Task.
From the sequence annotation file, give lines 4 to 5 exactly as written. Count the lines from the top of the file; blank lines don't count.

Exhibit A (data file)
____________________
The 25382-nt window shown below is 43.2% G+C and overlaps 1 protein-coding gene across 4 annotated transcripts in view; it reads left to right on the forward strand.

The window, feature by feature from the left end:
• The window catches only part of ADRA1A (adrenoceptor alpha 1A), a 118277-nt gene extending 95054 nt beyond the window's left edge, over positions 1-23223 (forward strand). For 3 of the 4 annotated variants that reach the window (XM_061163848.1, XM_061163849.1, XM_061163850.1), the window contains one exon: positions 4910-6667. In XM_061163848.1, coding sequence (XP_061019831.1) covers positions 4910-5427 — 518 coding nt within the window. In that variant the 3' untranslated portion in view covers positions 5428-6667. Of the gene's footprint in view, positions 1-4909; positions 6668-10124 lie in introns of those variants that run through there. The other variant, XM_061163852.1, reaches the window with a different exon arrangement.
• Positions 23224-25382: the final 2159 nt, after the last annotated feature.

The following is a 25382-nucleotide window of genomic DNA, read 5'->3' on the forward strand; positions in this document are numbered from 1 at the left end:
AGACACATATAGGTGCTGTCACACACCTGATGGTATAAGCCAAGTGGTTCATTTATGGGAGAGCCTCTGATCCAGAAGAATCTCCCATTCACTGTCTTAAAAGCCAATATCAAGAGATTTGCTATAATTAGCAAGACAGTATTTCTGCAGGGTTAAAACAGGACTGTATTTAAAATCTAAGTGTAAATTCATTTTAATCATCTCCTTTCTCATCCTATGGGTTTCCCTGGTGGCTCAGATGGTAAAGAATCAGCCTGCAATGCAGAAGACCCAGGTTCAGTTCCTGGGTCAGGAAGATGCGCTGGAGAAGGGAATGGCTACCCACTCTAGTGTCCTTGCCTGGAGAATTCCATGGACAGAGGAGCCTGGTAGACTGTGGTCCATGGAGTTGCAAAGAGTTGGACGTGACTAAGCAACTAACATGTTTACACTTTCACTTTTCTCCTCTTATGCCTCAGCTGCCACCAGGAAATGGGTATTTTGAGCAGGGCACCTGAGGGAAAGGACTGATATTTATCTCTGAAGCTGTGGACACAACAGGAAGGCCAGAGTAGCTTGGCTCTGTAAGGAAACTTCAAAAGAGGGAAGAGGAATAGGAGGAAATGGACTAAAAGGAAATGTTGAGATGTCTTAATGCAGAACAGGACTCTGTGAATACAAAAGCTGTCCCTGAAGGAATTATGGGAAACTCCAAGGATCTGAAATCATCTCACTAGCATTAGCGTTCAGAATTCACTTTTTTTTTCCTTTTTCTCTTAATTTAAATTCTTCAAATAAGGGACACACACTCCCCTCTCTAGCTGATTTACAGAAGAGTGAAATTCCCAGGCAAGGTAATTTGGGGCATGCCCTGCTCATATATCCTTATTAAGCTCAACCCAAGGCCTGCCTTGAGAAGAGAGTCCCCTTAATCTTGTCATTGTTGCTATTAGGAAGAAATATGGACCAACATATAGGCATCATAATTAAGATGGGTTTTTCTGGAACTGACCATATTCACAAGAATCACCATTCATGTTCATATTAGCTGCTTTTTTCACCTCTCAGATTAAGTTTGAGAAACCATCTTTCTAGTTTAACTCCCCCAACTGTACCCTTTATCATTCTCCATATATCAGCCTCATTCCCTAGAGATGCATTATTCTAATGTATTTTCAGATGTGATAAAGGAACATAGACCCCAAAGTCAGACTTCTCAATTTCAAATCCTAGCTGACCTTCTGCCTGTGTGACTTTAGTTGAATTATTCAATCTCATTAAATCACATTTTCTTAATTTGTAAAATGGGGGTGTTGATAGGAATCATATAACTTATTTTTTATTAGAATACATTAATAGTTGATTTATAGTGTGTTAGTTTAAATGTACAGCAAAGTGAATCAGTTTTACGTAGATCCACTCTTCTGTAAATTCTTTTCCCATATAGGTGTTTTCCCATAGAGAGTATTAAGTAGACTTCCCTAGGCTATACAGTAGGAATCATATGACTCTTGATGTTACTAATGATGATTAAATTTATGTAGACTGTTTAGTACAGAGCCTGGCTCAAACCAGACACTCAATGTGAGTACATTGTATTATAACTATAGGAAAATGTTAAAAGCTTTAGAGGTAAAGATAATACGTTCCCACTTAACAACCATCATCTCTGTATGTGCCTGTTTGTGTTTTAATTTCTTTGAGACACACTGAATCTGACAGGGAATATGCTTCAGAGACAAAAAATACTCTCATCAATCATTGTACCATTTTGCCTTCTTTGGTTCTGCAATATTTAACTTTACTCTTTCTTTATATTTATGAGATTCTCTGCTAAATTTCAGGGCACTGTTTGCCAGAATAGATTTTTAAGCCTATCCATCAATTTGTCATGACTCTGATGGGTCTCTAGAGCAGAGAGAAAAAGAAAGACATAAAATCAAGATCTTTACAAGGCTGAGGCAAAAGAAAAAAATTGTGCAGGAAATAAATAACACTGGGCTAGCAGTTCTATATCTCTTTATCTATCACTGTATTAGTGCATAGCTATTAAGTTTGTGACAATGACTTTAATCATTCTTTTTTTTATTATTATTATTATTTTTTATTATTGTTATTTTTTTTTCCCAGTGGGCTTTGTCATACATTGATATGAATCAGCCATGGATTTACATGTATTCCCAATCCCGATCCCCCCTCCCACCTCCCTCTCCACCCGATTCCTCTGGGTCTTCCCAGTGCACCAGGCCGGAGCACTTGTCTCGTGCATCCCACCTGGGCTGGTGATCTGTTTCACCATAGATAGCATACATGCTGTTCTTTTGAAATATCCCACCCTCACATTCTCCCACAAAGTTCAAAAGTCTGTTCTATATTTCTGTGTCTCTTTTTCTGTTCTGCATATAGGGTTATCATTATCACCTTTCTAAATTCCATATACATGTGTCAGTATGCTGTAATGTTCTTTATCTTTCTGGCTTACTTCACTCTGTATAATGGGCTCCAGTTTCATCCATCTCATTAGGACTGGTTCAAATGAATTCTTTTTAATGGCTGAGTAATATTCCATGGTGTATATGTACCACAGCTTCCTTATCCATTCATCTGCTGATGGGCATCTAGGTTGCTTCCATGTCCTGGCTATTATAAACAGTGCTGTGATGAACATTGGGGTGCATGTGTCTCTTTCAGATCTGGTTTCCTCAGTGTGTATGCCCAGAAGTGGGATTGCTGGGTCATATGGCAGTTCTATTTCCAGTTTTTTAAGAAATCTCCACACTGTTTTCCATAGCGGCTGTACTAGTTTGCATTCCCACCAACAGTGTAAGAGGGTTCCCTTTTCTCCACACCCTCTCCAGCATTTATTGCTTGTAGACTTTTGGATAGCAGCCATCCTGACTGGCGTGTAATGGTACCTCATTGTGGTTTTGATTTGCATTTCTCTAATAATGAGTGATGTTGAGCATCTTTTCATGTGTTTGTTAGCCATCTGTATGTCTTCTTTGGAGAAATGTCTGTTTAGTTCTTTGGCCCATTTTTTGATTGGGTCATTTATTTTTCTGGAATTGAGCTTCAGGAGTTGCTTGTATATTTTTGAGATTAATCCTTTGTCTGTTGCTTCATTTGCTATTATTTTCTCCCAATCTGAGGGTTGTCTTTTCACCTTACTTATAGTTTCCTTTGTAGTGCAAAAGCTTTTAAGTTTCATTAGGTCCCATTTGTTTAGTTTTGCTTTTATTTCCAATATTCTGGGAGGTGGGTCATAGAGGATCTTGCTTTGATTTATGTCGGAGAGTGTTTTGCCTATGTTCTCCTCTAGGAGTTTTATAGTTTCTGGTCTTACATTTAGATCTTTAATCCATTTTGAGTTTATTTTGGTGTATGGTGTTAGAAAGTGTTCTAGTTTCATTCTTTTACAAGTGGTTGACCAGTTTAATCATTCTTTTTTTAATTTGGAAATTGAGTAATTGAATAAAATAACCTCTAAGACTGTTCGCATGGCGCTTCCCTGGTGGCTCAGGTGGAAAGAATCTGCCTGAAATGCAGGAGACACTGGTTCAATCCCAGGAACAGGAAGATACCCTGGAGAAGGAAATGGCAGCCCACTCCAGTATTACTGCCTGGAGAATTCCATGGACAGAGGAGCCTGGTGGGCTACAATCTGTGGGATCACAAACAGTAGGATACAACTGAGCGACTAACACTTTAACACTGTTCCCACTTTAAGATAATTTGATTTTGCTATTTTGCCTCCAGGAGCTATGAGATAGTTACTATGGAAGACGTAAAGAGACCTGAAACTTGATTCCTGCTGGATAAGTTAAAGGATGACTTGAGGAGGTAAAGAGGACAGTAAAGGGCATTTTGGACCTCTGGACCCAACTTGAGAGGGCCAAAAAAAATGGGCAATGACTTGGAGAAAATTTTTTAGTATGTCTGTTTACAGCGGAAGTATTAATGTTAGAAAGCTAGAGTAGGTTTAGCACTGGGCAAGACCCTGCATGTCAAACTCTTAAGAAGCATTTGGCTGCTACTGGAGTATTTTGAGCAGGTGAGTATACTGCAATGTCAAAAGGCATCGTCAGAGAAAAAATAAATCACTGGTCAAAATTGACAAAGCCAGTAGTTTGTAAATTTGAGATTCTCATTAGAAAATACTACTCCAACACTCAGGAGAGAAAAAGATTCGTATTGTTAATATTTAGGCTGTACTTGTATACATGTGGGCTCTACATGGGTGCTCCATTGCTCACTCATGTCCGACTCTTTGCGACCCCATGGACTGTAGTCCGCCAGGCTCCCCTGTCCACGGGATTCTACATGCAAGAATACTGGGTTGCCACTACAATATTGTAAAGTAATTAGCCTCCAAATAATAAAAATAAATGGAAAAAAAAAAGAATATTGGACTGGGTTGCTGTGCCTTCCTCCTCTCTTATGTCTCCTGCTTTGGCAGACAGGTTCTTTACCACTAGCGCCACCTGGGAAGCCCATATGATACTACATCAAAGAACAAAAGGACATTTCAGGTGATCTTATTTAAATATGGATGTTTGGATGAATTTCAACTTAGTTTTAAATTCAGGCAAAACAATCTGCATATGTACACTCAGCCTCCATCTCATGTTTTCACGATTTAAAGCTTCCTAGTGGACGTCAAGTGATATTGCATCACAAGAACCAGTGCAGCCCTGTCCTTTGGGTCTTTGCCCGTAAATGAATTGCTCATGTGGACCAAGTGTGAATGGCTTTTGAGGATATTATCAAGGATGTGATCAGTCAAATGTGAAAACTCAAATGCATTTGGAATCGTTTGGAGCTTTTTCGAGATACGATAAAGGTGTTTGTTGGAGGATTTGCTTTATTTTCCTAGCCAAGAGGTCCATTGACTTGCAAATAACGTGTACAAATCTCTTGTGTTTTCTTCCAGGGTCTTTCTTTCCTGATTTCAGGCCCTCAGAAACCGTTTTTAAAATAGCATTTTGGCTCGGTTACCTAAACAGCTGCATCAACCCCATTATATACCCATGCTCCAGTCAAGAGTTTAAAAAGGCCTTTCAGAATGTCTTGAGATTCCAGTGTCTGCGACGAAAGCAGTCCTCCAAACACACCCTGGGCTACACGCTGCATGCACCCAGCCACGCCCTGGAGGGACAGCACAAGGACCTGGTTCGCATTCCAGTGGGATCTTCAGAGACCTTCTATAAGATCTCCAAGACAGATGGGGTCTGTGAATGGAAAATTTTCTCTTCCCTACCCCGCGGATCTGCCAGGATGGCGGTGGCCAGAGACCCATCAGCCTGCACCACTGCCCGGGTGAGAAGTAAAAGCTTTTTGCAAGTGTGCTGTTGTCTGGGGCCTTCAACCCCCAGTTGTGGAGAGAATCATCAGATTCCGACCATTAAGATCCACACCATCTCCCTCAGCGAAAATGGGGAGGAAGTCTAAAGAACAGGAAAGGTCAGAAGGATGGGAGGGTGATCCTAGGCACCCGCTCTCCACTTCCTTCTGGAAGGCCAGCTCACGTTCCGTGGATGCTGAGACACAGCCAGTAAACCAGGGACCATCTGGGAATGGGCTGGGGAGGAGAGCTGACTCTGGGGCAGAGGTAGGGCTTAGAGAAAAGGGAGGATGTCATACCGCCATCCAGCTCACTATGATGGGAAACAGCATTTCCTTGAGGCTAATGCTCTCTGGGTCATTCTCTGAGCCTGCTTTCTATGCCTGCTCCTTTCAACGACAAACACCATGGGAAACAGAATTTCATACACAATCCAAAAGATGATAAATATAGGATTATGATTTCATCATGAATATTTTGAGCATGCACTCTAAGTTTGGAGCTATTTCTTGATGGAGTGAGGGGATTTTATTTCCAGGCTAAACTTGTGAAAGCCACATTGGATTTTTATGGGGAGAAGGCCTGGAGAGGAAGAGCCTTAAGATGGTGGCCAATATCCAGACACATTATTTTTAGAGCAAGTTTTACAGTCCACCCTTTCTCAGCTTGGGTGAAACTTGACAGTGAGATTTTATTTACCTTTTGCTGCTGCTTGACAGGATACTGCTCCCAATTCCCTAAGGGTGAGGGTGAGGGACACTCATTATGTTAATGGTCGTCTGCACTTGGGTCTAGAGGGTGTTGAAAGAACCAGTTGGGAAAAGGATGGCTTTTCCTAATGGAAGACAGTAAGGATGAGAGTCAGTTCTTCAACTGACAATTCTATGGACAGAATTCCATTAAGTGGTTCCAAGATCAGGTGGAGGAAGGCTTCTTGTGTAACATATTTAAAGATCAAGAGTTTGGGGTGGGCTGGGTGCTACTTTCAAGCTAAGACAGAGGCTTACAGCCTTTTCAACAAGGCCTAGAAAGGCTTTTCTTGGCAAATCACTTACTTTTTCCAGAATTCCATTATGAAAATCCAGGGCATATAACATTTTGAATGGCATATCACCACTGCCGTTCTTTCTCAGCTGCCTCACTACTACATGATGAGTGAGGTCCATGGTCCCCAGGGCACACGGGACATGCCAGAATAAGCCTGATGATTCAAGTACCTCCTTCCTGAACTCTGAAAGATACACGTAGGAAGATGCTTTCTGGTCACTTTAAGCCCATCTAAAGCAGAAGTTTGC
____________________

• Positions 23224-25382: the final 2159 nt, after the last annotated feature.

The following is a 25382-nucleotide window of genomic DNA, read 5'->3' on the forward strand; positions in this document are numbered from 1 at the left end: